Labor market and Brexit are wavering Fed’s decision

The June meeting of FOMC will announce the final decision. But economic indicators interpreted by Janet Yellen should be more important. The claim of risk from Brexit last time force the Fed hold the interest rate and now the leave trend just got more support. Wednesday’s speech which interprets the economy data to the market will be very important that market needs to get a much clearer picture of the US economy and find out the risks.

In a 2014 speech, Federal Reserve Chair Janet Yellen drew attention to one comprehensive metric that would serve as a better pulse on the state of the jobs market than the unemployment rate alone: the 19-part labor market conditions index, or LMCI.

This composite barometer draws on a host of data, including employment, underemployment, workers’ wages and average workweek length, job openings, as well as hirings and firings, to produce a summary statistic showing if conditions in the labor market improved from one month to the next.

And what it’s showing looks to be cause for concern: The LMCI has declined for five consecutive months, falling to its lowest level since the aftermath of the financial crisis in May.

Strong labor data is not an excuse for Fed anymore to claim the US economy is strong enough to ease the panic. Unemployment rate and hours earning both rise according to the labor report which is then regarded as companies are seeking more talent workers and cut the no necessary positions.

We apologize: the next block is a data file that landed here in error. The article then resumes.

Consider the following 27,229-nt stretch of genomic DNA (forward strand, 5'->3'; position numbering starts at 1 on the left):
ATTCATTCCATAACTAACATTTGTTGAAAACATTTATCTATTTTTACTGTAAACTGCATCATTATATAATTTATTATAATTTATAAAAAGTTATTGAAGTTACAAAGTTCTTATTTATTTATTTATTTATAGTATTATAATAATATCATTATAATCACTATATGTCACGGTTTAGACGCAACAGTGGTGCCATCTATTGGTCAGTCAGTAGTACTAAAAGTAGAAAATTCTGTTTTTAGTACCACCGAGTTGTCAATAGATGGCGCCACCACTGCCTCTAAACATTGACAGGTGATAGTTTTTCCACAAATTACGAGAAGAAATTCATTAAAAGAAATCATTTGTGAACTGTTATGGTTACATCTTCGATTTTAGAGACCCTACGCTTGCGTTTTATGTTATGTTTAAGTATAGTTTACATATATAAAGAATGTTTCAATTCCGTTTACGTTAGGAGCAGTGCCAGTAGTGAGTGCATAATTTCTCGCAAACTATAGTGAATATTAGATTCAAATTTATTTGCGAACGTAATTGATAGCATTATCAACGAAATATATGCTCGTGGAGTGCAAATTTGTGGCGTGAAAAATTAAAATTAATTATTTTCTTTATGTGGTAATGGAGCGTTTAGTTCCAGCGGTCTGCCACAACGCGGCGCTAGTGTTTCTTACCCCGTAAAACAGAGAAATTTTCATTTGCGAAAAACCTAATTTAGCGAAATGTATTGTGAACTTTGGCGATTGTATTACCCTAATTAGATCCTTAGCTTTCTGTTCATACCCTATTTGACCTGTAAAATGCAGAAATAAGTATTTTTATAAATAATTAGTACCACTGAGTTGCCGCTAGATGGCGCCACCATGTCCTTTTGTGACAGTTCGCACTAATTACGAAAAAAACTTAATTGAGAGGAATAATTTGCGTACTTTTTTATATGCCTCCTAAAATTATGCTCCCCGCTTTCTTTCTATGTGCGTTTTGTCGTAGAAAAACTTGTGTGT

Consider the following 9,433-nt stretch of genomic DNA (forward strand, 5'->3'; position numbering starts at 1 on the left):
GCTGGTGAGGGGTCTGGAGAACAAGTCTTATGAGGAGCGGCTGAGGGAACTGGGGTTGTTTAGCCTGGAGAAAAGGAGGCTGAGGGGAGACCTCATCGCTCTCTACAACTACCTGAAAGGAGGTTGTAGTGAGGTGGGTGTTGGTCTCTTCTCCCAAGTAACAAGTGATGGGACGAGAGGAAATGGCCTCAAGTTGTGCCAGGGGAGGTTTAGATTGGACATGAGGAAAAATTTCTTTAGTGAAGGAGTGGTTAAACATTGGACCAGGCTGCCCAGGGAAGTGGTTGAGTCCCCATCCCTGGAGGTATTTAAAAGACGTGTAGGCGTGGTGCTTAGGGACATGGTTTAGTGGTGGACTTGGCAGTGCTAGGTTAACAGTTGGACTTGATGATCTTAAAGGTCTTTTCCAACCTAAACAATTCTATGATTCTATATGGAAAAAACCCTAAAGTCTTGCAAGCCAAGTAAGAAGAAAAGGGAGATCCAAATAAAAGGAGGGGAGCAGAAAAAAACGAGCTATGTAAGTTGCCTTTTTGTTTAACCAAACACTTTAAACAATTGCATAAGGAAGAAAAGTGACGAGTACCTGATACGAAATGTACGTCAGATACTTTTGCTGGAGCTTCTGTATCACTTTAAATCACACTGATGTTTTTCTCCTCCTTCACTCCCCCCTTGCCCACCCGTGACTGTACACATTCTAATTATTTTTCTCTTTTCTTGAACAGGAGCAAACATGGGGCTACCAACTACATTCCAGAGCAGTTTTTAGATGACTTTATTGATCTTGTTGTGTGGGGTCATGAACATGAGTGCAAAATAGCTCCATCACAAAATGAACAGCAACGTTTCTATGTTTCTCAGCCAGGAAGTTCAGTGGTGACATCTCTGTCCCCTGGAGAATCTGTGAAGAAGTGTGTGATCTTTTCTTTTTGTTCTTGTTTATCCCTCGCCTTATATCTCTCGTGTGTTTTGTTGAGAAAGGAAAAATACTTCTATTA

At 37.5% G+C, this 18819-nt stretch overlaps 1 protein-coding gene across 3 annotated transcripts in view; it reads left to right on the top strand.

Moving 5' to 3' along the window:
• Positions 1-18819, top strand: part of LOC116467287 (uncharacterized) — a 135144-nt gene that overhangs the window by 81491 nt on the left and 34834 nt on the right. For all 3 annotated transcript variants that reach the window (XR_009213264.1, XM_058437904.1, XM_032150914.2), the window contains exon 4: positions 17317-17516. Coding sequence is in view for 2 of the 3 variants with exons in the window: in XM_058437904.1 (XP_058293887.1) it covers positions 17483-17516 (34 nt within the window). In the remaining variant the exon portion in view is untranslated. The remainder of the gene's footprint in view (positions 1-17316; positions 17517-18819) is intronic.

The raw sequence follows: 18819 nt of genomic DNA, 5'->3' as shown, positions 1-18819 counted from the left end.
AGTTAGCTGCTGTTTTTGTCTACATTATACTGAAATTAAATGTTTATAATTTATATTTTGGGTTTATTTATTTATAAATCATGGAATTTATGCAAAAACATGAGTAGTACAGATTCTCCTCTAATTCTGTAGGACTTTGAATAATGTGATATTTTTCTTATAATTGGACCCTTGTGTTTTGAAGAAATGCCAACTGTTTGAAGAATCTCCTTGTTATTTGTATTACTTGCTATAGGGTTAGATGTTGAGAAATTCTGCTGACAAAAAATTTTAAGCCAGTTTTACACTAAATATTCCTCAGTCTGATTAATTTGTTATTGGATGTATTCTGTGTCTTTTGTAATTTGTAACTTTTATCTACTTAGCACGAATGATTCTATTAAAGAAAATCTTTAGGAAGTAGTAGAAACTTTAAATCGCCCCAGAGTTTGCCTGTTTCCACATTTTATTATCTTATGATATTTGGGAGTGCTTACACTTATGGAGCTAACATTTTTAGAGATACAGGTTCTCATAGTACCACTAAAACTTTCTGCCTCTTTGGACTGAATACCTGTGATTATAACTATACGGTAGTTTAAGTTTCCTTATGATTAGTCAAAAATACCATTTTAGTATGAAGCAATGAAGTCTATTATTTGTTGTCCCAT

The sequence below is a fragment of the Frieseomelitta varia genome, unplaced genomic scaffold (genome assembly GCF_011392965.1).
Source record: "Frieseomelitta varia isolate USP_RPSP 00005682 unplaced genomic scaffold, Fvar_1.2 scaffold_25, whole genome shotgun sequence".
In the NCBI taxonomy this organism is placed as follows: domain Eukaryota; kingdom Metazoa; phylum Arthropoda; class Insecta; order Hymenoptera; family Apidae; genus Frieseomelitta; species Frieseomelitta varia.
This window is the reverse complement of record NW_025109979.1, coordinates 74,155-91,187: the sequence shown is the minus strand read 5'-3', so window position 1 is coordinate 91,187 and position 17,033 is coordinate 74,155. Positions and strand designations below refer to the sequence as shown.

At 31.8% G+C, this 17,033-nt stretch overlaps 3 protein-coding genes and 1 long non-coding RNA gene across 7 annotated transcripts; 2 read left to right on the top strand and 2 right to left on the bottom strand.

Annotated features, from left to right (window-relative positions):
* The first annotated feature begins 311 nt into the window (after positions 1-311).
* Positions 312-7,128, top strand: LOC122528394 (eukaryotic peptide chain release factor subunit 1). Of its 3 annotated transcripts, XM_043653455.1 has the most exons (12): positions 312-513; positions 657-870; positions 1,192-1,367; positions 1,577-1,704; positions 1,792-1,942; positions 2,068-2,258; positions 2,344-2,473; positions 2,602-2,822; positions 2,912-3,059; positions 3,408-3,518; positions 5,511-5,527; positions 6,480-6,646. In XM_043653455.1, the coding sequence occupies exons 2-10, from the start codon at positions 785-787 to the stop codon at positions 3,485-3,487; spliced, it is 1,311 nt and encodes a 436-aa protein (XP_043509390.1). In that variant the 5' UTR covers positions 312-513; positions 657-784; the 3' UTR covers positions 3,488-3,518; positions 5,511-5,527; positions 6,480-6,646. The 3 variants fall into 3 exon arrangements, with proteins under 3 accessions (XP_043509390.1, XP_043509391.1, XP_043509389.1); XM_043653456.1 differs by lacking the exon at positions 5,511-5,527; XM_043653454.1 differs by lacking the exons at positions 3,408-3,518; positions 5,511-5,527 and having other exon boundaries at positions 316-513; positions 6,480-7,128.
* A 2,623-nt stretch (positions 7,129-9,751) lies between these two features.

The median U.S. worker enjoyed a pay increase of 3.5 percent year-over-year as of May, according to the Federal Reserve Bank of Atlanta’s wage growth tracker.

Wage growth has been accelerating since October, quickening to a pace not seen since January 2009:

 

Meanwhile, the NFIB Small Business Optimism report for May, released on Tuesday morning, indicated that finding quality labor remains one of employers’ most vexing problems. The “failure rate” rose over the course of the month, they said, citing anecdotal evidence, as the share of owners who said they couldn’t fill a job opening lingered at historically high levels. 

“The sure sign of a tight labor market is one where employers are willing to bid up wages to attract talent. The NFIB has signaled this for a while now,” said Neil Dutta, head of U.S. economics at Renaissance Macro Research. “The recent break out in the Atlanta Fed Wage Tracker adds to a growing body of evidence.”

Moreover, the possibility of UK’s decision to leave EU or not now significant changes according to the pool estimation. The online survey of 2,497 adults carried out by TNS June 7-13 found 47 percent backing “Leave” and 40 percent for “Remain.” It comes after four phone and online surveys released Monday by ICM, YouGov Plc and ORB showed leads of between 1 point and 7 points.

Due to the concern of Brexit, UVXY which is an ETF that tracks the double volatility of the market went up almost 50% from last Friday to this Monday. Investors’ opinion and fear are swallowing all the strong economic data from inventory and consumption.

Fed’s speech this Wednesday should both states the decision on the rate hike and the risks in the financial system. This election year is so confusing where investors see the collapse of oil and witness how fed convince the market the future of US will be fine. Now again, the UK and labor market post the question there. The speech will be crucial tomorrow especially it needs to state the risks comprehensively.

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